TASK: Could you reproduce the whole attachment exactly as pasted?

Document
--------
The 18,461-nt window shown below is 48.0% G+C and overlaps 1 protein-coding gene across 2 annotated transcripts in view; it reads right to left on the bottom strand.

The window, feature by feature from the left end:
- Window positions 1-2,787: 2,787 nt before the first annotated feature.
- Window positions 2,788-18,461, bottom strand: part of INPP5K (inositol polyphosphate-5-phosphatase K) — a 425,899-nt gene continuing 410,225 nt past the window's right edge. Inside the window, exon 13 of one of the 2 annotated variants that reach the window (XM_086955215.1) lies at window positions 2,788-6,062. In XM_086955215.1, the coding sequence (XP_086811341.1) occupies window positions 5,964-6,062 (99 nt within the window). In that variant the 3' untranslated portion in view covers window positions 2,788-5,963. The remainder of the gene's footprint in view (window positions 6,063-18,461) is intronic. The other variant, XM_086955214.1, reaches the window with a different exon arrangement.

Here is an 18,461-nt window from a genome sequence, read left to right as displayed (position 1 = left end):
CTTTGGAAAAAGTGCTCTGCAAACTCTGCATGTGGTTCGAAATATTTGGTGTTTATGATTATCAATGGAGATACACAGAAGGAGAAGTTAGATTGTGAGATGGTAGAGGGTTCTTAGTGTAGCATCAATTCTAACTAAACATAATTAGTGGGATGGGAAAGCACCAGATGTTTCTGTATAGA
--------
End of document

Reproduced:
The 18,461-nt window shown below is 48.0% G+C and overlaps 1 protein-coding gene across 2 annotated transcripts in view; it reads right to left on the bottom strand.

The window, feature by feature from the left end:
- Window positions 1-2,787: 2,787 nt before the first annotated feature.
- Window positions 2,788-18,461, bottom strand: part of INPP5K (inositol polyphosphate-5-phosphatase K) — a 425,899-nt gene continuing 410,225 nt past the window's right edge. Inside the window, exon 13 of one of the 2 annotated variants that reach the window (XM_086955215.1) lies at window positions 2,788-6,062. In XM_086955215.1, the coding sequence (XP_086811341.1) occupies window positions 5,964-6,062 (99 nt within the window). In that variant the 3' untranslated portion in view covers window positions 2,788-5,963. The remainder of the gene's footprint in view (window positions 6,063-18,461) is intronic. The other variant, XM_086955214.1, reaches the window with a different exon arrangement.

Here is an 18,461-nt window from a genome sequence, read left to right as displayed (position 1 = left end):
CTTTGGAAAAAGTGCTCTGCAAACTCTGCATGTGGTTCGAAATATTTGGTGTTTATGATTATCAATGGAGATACACAGAAGGAGAAGTTAGATTGTGAGATGGTAGAGGGTTCTTAGTGTAGCATCAATTCTAACTAAACATAATTAGTGGGATGGGAAAGCACCAGATGTTTCTGTATAGA